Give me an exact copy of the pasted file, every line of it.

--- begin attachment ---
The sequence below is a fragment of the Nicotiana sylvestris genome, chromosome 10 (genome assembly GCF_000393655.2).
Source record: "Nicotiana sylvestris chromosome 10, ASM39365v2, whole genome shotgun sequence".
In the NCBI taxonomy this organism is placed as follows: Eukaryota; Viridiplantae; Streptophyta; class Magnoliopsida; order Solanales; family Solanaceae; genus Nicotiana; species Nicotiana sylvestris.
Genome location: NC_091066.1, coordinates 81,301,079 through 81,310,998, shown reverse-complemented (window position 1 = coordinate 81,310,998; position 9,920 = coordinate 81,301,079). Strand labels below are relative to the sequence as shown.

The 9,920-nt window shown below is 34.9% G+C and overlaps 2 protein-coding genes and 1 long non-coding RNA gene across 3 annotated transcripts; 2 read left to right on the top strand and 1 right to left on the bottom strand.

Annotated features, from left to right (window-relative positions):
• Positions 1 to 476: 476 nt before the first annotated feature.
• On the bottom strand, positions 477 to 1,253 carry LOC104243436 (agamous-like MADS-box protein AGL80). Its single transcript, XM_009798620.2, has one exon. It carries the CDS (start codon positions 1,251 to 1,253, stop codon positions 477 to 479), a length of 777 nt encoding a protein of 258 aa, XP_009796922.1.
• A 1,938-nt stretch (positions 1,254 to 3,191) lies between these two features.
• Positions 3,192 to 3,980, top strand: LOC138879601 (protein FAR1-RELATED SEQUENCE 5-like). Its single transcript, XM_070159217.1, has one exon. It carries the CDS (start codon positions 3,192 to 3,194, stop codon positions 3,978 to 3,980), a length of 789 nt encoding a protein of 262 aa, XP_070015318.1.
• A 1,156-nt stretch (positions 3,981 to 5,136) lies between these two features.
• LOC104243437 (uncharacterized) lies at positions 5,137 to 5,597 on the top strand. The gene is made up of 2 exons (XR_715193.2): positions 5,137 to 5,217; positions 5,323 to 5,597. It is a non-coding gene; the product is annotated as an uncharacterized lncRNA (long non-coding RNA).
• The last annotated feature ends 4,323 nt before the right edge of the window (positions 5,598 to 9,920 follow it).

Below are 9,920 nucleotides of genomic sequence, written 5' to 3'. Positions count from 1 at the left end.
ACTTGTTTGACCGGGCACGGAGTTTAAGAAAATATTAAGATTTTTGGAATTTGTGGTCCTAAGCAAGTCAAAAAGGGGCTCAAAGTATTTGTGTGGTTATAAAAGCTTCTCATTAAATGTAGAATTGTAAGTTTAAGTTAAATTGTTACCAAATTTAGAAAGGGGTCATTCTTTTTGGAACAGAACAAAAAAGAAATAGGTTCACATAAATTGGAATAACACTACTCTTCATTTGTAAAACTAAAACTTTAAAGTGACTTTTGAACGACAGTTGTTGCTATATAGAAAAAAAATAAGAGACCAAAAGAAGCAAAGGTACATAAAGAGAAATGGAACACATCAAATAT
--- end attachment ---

The sequence below is a fragment of the Nicotiana sylvestris genome, chromosome 10 (genome assembly GCF_000393655.2).
Source record: "Nicotiana sylvestris chromosome 10, ASM39365v2, whole genome shotgun sequence".
In the NCBI taxonomy this organism is placed as follows: Eukaryota; Viridiplantae; Streptophyta; class Magnoliopsida; order Solanales; family Solanaceae; genus Nicotiana; species Nicotiana sylvestris.
Genome location: NC_091066.1, coordinates 81,301,079 through 81,310,998, shown reverse-complemented (window position 1 = coordinate 81,310,998; position 9,920 = coordinate 81,301,079). Strand labels below are relative to the sequence as shown.

The 9,920-nt window shown below is 34.9% G+C and overlaps 2 protein-coding genes and 1 long non-coding RNA gene across 3 annotated transcripts; 2 read left to right on the top strand and 1 right to left on the bottom strand.

Annotated features, from left to right (window-relative positions):
• Positions 1 to 476: 476 nt before the first annotated feature.
• On the bottom strand, positions 477 to 1,253 carry LOC104243436 (agamous-like MADS-box protein AGL80). Its single transcript, XM_009798620.2, has one exon. It carries the CDS (start codon positions 1,251 to 1,253, stop codon positions 477 to 479), a length of 777 nt encoding a protein of 258 aa, XP_009796922.1.
• A 1,938-nt stretch (positions 1,254 to 3,191) lies between these two features.
• Positions 3,192 to 3,980, top strand: LOC138879601 (protein FAR1-RELATED SEQUENCE 5-like). Its single transcript, XM_070159217.1, has one exon. It carries the CDS (start codon positions 3,192 to 3,194, stop codon positions 3,978 to 3,980), a length of 789 nt encoding a protein of 262 aa, XP_070015318.1.
• A 1,156-nt stretch (positions 3,981 to 5,136) lies between these two features.
• LOC104243437 (uncharacterized) lies at positions 5,137 to 5,597 on the top strand. The gene is made up of 2 exons (XR_715193.2): positions 5,137 to 5,217; positions 5,323 to 5,597. It is a non-coding gene; the product is annotated as an uncharacterized lncRNA (long non-coding RNA).
• The last annotated feature ends 4,323 nt before the right edge of the window (positions 5,598 to 9,920 follow it).

Below are 9,920 nucleotides of genomic sequence, written 5' to 3'. Positions count from 1 at the left end.
ACTTGTTTGACCGGGCACGGAGTTTAAGAAAATATTAAGATTTTTGGAATTTGTGGTCCTAAGCAAGTCAAAAAGGGGCTCAAAGTATTTGTGTGGTTATAAAAGCTTCTCATTAAATGTAGAATTGTAAGTTTAAGTTAAATTGTTACCAAATTTAGAAAGGGGTCATTCTTTTTGGAACAGAACAAAAAAGAAATAGGTTCACATAAATTGGAATAACACTACTCTTCATTTGTAAAACTAAAACTTTAAAGTGACTTTTGAACGACAGTTGTTGCTATATAGAAAAAAAATAAGAGACCAAAAGAAGCAAAGGTACATAAAGAGAAATGGAACACATCAAATAT